KP Your welcome.
AH On to the next, Michael.
MR The next one — we had actually a couple questions on mileage, so I combined them into one question here. It says, can mileage expenses be claimed or has that deduction been eliminated, and I have an office and do outcalls as well as contract at a yoga studio, so what counts as legal mileage?
KP Okay, the IRS’ position is that everyone — almost everyone in the US drives to work. So if you have a yoga studio or a massage therapist studio in your own home and you drive to clients as well, then that mileage would be deductible. If all of your calls are outcalls, only the mileage that is over 35 miles one way would be deductible unless you have two calls in one day and then you go from job A to job B. From Job A to job B would be deductible. I know it’s very convoluted, but that is the answer.
AH So as an example, I am — I drove from home to my office today and that’s part of my commute, so that’s not deductible.
AH But I’m — let’s say I’m at my massage office, which is totally going to happen, I see a couple clients, and then I leave to go pick up my laundry and make a bank deposit and have coffee with a local business networking referral partner, and then I drive back to my office. Are all of those errands part of my deductible mileage?
AH Awesome. And if I was to, like, go do a home visit massage somewhere, now — and this happens to me. Oh, once — I hope it’s okay I’m doing examples here. So once a month on a Sunday night, I do a home visit for a client. So if I’m at home that day and I drive directly to the client’s house, is that typically deductible — going from home to the client’s house? Or is it only deductible if I’m going from my office to the client’s house?
KP The answer would be if you’re at home, you have to drive to work. If that work is less than 35 miles, that would not be deductible. If you drove to your office, which is a half mile down the road and did something and then went to your client’s appointment, the answer would be yes.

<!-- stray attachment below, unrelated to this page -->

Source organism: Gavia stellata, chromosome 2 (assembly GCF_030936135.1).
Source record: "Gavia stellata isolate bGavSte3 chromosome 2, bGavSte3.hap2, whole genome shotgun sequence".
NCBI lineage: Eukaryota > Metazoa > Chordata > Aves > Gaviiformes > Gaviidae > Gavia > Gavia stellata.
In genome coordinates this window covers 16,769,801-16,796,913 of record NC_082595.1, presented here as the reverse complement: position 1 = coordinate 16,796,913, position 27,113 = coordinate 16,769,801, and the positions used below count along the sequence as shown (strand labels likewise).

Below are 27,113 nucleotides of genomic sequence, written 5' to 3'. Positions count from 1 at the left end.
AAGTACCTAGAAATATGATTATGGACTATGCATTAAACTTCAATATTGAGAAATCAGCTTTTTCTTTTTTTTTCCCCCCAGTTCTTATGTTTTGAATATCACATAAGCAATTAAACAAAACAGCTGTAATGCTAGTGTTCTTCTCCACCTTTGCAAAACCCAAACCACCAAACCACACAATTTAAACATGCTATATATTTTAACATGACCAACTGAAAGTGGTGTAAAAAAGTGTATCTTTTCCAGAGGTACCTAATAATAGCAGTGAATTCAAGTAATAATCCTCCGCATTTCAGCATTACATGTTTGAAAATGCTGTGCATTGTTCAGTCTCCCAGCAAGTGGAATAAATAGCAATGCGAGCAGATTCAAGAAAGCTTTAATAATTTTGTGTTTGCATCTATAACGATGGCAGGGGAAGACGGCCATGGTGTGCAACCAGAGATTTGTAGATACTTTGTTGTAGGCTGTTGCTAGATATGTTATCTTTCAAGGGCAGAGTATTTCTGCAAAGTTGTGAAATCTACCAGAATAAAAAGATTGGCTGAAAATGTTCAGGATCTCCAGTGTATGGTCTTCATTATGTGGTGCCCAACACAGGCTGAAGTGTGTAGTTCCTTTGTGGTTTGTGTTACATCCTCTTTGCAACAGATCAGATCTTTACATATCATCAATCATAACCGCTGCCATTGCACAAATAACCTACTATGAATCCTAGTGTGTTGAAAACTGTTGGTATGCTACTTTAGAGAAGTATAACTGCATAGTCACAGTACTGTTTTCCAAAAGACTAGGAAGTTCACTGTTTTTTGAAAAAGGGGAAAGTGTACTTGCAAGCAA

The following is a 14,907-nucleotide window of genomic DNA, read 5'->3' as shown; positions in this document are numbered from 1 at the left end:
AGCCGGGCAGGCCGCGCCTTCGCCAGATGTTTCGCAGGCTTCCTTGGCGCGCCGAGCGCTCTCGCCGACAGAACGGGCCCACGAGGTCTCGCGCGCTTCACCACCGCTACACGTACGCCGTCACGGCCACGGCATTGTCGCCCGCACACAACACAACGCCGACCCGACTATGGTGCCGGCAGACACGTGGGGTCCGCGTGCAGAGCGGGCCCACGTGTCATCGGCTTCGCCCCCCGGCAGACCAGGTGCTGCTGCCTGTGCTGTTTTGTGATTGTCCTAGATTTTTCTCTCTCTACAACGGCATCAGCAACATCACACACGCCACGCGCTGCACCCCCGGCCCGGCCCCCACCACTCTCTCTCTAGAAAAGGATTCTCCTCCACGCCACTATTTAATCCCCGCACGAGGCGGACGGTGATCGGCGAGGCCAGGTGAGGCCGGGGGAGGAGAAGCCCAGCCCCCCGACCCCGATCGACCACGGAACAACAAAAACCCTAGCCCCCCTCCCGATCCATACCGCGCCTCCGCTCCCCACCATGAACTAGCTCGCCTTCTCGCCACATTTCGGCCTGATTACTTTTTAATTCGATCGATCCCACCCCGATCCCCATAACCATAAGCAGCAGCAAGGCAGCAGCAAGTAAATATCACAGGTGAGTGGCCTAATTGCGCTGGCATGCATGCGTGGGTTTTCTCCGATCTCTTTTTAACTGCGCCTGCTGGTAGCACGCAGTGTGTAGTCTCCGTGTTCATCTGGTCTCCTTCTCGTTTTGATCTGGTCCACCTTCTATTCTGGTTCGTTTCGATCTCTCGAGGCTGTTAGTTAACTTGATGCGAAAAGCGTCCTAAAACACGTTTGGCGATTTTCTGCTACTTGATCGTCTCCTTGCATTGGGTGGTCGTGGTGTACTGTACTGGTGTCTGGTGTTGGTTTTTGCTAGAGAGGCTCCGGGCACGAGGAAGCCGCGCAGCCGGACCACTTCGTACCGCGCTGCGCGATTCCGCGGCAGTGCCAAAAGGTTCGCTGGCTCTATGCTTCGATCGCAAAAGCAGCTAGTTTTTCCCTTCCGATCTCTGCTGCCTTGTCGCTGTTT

JP So your commute from the office to your client would be deductible.
AH Got it. Awesome. Thank you for that. Carry on.
MR All right. Lots of nuances here. All right, next one. Why do some business owners file quarterly and some don’t? How do we determine if we should be filing taxes quarterly or annually?
KP Okay, I want to make sure — I believe that question is referring to estimated tax payments. Is that what you —
MR Yeah, I believe so. That’s how I interpret it, but yeah. That’s how it’s worded.
KP Okay, so if you are self-employed and you are not doing estimated tax payments quarterly and you get to the end of the year and you owe taxes, the IRS will assess a penalty and interest and not paying those taxes timely. So everyone that has profit should be filing quarterly estimates. There could be situations where you don’t need to: you’re married, your spouse has lots of money withheld, you have multiple children. But almost everyone that is self-employed should be filing estimated tax payments to prevent penalty and interest at the end of the year.
MR I want to clarify something here. So just nuances in word choice here. So this person said “file,” but really what they mean is pay quarterly because you don’t necessarily file a tax return quarterly, you pay your estimated taxes quarterly.